Welcome to the February 2017 Biblical Studies Carnival!
Assembled below are the very best articles written this past month from around the Biblioblogging world. I know this firsthand because I have spent all month sifting through as many blogs as possible to find the finest that scholars and students have to offer. This month’s carnival includes submissions from the categories of Hebrew Bible/Old Testament, New Testament, Early Christianity, Reading Phil Long (an homage to the Godfather of Biblical Studies Carnivals), Theology and Hermeneutics, Book Reviews, Tools and Resources, and News.
Looking forward to future Carnivals, March will be hosted by Jonathan Robinson and April by Joshua Gillies of Theologians, Inc. (@Whitefrozen). Cassandra Farrin (email) of Ethics and Early Christianity hosts in June, Reuben Rus of Ayuda Ministerial/ Resources for Ministry hosts in July, and Jason Gardner of eis doxan hosts in August.
You’ll note that this schedule lacks a host for May. If you’re interested in signing up to host in May (or any other future carnival), contact Phil Long (email, @plong42). Speaking of Phil, I want to thank him for his continued coordination of these carnivals, and for allowing younger scholars such as myself the opportunity to host. Happy reading!
Also celebrating LXX Day were Brent Niedergall and Mac Lynch, who produced “The Septuagint Song.”
William Hart Brown mused on the emergence of ancient Israel.
Daniel Septimus announced the launch of the (free) William Davidson Talmud.
Phillip Stern walked us through the lessons of the Song of Songs.
In a beautiful combination of Old Testament narrative and New Testament theology, Matt Emerson wrote on Saul and the Restoration of Israel.
Marg Mowczko questioned if gender roles are rooted in creation.
Matt Lynch pushed back on the idea that the curse of Genesis introduced all forms of discomfort or pain to our world.
Anthony Le Donne went on an internet quest examining Jesus the Underrated Exorcist.
Julia Lindenlaub asked, What is Gospel Textualization? and outlined a program for its implementation.
After reading Mark 14, Charles Erlandson found himself in the place of the naked young man.
Peter Gurry responded to Le Donne’s book in a piece on Historical Jesus Studies and Textual Criticism.
In conversation with Walt Whitman, Cassandra Farrin reflected on the Lilies of Matthew 6.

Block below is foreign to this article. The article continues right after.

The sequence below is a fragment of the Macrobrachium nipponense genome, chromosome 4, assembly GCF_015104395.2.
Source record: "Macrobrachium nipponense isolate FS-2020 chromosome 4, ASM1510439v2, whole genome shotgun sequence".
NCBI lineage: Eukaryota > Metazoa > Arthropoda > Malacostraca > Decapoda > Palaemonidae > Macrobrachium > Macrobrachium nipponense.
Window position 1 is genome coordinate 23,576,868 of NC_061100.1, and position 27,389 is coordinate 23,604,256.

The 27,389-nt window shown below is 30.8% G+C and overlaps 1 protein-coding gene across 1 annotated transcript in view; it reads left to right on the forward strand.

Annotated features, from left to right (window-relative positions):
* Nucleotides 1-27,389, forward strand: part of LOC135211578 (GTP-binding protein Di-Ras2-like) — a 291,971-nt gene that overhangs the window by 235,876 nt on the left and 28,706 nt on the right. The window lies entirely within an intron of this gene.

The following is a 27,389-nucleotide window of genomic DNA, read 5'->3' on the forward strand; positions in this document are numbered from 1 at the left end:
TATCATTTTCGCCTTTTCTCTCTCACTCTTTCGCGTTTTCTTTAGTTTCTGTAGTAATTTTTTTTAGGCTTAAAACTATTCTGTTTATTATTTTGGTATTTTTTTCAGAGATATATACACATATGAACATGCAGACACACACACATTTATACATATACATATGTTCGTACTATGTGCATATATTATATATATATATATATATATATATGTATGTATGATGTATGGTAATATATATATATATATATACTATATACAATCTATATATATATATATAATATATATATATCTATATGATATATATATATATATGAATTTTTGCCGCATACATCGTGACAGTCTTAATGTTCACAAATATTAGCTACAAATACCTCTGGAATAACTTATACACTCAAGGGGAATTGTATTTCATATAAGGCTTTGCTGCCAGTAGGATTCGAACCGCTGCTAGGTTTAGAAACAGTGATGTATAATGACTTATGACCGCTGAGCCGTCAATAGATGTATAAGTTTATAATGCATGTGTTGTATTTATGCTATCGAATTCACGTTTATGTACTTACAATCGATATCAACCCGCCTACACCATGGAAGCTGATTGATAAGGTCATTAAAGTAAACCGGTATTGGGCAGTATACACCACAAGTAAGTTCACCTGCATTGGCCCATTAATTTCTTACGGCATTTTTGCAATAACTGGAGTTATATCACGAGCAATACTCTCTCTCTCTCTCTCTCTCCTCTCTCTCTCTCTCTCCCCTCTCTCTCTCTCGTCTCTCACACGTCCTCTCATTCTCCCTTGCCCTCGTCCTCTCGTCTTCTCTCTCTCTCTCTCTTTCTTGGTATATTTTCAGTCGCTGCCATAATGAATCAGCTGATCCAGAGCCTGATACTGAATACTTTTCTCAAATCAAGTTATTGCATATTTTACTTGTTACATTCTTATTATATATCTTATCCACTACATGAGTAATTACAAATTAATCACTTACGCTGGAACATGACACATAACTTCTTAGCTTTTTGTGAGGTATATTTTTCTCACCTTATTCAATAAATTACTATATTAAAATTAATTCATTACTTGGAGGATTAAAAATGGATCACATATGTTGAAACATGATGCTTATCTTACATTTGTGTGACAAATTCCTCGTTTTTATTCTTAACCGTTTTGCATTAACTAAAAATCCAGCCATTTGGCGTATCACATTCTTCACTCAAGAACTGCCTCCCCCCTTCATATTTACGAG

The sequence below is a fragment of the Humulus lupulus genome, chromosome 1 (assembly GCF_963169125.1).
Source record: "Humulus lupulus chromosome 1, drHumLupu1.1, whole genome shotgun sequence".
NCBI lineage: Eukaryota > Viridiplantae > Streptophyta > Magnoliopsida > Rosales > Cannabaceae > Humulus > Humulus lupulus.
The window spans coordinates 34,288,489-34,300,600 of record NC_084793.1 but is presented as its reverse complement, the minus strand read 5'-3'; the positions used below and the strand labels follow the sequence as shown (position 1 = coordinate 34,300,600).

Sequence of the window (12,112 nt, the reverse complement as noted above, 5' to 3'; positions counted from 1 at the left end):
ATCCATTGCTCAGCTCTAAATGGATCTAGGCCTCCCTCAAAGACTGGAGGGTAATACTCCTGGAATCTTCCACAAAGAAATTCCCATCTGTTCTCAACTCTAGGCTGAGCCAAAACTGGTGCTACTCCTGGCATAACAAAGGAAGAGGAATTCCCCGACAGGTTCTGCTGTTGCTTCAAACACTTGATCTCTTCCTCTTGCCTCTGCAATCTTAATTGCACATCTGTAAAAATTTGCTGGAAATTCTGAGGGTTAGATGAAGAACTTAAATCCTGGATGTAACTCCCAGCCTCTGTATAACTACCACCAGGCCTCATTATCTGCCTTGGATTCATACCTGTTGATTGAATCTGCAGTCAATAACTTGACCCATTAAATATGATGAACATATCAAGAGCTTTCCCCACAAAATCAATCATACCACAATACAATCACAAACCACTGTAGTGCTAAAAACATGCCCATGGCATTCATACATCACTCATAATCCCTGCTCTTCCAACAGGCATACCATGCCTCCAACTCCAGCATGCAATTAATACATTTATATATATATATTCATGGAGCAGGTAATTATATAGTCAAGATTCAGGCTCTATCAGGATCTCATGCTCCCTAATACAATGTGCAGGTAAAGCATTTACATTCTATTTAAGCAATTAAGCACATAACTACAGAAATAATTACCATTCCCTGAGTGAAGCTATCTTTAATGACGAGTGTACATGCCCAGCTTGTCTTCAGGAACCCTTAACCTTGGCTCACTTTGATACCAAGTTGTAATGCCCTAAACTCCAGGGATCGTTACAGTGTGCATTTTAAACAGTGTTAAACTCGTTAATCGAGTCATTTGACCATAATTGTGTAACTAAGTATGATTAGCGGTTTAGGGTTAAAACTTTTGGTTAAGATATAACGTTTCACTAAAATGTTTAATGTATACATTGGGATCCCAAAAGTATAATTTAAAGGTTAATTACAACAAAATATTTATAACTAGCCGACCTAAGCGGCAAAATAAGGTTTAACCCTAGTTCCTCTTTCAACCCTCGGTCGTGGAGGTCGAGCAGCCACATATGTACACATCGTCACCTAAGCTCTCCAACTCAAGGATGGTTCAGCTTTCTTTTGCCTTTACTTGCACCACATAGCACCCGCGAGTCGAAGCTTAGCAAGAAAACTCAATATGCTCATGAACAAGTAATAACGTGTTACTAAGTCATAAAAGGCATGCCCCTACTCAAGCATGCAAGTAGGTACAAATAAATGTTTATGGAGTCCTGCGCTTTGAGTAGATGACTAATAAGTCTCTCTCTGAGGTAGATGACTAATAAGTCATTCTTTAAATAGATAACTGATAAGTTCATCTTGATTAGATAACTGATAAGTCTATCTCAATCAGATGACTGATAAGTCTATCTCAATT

Nijay Gupta summarized some recent works on the Fourth Gospel.
Marg Mowczko introduced the video series “Should Women Teach in Church?”, which walks through some of the critical Pauline passages on this question.
Michael Kruger examined 2 Corinthians 3 with an eye toward discerning the origins of the New Testament canon.
Ben Witherington III continued his voluminous series on responding to and commenting on E.P. Sanders’s Paul: The Apostle’s Life, Letters, and Thought throughout the month of February, from Part Five (Feb. 1) to Part Thirty-One (Feb. 27).
Bringing Paul into the 21st Century, Christoph Heilig wrote on Paul’s Triumph in 2 Corinthians.
Brandon D. Smith talked about when Revelation took a swing at the Roman Emperor.
In a nice primer post, Ken Schenck outlined the riddles of Hebrews.
Reading Acts remains one of the most active Biblioblogs, posting nearly every day on all manner of biblically-related topics. Below are some of the best posts from this month, thought these selections by no means exhaust the wealth of knowledge that Phil Long provides for us.
Michael Kruger queried how early Christian expectations of the Second Coming might have impacted the formation of the New Testament.
Continuing an extensive conversation, Larry Hurtado outlined some of the key characteristics of early Christian manuscripts.
Wayne Coppins offered an English/German version of Michael Wolter’s appeals to Theodotion on Daniel 2 and its implications for Luke 22.
Charles Hedrick pondered the origins of the Church.
Brandon Crowe articulated the Adamic Christology of early Christianity.
John Mark Reynolds offered Jesus some education “advice” based on an administrative reading of the Gospels.
In honor of the Reformation’s 500-year anniversary, you should check out Carl Trueman’s Reformation Bibliography.
After reviewing some of the biblical evidence, Brandon Smith asked “How Often Should We Take the Lord’s Supper?”
John Ehrett appealed to Protestants about the importance of the Church’s Historical Tradition.
Michael Bird wrote on how justification by faith can serve as a resource for fighting racism.
On the last day of January, Jeffrey Stackert defended the liberal study of religion.
Christoph Heilig offered some musings from a couple of workshops on Ancient Languages.
Conciliar Post hosted a round table discussion on the purpose of the local church.
Phil Long reviewed Michael Gorman’s Apostle of the Crucified Lord (2e).
Larry Hurtado reviewed Pillars in the History of Biblical Interpretation, edited by Stanley Porter and Sean Adams.
Brian Small reviewed Jonathan Griffith’s Hebrews and Divine Speech.
King James (Jim West) reviewed A History of Biblical Israel, by Axel Knauf and Philippe Guillaume.
I hope you have as much fun reading this posts as I did. Thanks for reading along! For links to previous carnivals, click here.